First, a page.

27:34 – The agency timing challenge
One of the biggest struggles Tyler faces with Optimist is the ability to keep a steady flow of work that meets the needs of both his clients and team members.
“One of the persistent challenges of any agency and maybe especially for us is timing and balance. It always seems like we won’t have any new leads for two months and then we have 10 leads. And then trying to sort through that and deal with that. And also then how do we balance that with everyone’s time? I’m certainly guilty of trying to do too much. So trying to find that balance and strike a good stable position, that’s always a challenge. That applies both to taking on new work, hiring people, all of that is always a challenge. I think we’re getting better and smarter about how we do that, and we try to do a better job of forecasting upcoming workloads. And an answer to pacing, like, okay, we’re going to take on one new client a month or whatever it is. But of course that’s not always feasible. If you’ve got five clients that want to work with you, they’re not going to wait five months to start.”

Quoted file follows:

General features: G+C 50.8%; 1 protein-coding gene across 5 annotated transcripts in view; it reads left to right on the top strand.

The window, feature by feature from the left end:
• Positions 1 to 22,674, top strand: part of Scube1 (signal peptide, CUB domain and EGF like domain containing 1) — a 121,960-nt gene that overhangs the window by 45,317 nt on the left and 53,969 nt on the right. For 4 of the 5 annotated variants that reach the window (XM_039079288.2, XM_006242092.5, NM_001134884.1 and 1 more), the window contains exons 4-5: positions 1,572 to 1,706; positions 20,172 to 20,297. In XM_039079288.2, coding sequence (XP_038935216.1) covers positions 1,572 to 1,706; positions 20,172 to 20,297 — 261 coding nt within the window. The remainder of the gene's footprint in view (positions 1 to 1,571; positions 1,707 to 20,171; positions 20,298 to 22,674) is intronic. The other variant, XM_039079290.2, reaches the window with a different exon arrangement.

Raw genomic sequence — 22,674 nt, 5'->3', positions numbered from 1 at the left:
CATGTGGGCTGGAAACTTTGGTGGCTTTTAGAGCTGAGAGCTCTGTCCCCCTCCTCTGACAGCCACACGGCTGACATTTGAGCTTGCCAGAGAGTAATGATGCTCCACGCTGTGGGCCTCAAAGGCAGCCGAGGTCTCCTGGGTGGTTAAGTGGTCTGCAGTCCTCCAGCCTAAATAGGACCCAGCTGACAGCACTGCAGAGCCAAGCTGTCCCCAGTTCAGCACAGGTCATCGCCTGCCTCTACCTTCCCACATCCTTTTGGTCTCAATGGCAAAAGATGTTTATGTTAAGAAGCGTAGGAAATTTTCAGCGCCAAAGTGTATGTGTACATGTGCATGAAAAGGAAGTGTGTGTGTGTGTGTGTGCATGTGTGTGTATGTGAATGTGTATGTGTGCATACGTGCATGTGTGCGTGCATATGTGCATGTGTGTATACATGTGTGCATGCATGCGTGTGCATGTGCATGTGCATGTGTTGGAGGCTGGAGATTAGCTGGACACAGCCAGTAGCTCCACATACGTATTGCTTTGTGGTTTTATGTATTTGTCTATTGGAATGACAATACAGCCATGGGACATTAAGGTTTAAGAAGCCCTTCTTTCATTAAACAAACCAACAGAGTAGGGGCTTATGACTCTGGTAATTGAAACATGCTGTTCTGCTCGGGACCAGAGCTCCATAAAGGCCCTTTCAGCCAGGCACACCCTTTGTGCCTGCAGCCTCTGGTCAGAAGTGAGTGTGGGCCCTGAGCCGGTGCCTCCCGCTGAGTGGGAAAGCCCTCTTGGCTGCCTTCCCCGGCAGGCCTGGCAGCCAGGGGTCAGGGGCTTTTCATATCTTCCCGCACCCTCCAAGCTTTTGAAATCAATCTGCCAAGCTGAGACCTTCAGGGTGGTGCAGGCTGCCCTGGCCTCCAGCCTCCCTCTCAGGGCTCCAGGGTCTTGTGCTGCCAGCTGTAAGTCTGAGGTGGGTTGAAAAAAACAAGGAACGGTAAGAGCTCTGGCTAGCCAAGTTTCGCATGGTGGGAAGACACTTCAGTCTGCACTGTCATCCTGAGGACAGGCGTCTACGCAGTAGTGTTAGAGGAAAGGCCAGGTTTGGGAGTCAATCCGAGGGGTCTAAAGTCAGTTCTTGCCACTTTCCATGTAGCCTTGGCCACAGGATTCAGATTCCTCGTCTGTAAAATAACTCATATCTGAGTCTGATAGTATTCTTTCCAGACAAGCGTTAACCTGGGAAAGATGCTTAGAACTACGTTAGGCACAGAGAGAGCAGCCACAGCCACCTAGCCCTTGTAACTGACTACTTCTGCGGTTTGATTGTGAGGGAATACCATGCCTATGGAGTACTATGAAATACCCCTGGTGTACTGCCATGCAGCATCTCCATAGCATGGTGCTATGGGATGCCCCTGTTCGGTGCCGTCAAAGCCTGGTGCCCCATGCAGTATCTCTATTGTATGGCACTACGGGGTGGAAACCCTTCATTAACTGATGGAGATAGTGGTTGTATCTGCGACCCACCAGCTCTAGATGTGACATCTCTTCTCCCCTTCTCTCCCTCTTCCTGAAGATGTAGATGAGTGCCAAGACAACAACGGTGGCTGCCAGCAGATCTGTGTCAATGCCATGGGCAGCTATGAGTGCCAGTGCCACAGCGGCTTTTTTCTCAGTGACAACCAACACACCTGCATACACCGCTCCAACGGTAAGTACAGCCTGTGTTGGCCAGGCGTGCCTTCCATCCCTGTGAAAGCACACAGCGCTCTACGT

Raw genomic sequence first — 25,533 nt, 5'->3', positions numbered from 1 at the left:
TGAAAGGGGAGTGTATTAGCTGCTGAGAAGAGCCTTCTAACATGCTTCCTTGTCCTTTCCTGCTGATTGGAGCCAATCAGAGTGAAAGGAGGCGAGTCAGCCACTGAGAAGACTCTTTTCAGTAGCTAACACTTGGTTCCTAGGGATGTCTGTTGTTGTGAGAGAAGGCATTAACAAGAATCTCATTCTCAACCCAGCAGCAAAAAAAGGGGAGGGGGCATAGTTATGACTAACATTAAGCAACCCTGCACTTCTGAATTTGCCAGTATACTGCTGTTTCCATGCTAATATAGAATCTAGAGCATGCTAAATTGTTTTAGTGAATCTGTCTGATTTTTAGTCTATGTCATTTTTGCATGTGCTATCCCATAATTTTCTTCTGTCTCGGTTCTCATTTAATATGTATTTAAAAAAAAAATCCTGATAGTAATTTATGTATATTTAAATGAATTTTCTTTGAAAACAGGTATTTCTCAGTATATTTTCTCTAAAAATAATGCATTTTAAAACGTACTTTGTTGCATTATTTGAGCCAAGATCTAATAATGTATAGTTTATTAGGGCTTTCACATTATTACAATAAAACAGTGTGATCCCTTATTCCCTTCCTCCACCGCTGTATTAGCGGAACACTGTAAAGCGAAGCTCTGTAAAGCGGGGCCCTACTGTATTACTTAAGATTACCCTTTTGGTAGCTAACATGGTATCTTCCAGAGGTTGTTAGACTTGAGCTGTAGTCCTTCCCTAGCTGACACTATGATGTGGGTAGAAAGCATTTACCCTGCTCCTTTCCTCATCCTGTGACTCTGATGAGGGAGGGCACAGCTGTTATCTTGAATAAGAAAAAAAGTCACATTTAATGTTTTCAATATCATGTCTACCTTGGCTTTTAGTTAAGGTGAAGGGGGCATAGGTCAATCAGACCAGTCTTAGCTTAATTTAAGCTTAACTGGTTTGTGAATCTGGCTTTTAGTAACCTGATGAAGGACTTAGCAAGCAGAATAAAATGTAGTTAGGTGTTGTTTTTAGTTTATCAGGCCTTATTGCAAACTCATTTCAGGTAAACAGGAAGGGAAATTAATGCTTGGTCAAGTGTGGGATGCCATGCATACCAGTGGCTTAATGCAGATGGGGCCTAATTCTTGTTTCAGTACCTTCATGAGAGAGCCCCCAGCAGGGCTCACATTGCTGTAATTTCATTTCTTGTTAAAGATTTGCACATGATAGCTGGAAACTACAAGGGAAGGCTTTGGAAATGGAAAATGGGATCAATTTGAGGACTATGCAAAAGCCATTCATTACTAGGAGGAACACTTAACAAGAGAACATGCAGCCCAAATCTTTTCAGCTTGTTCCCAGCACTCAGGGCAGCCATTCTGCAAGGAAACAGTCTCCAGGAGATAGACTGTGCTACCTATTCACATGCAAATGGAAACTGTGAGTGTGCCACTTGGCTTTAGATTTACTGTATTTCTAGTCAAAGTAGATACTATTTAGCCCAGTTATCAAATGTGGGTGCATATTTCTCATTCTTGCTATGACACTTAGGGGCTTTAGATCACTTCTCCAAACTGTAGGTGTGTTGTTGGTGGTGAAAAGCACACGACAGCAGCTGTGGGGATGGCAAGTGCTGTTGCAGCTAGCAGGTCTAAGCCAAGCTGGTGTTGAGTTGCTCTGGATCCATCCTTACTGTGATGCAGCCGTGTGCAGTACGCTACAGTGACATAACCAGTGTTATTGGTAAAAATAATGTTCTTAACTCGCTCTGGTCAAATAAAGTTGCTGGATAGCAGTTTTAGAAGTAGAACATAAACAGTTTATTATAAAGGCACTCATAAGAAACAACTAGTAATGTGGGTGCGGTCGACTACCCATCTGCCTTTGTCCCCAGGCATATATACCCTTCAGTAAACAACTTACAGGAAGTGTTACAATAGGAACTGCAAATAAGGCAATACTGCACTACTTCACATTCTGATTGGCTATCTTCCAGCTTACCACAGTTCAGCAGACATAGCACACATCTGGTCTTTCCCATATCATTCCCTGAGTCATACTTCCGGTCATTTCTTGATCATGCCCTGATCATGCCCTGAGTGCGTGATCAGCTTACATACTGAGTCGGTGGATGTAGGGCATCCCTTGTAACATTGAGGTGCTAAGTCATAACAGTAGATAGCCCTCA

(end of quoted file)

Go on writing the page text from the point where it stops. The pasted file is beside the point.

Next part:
34:10 – Strategy is more important than content
It may sound controversial, but incredible content is meaningless without a solid strategy to back it up.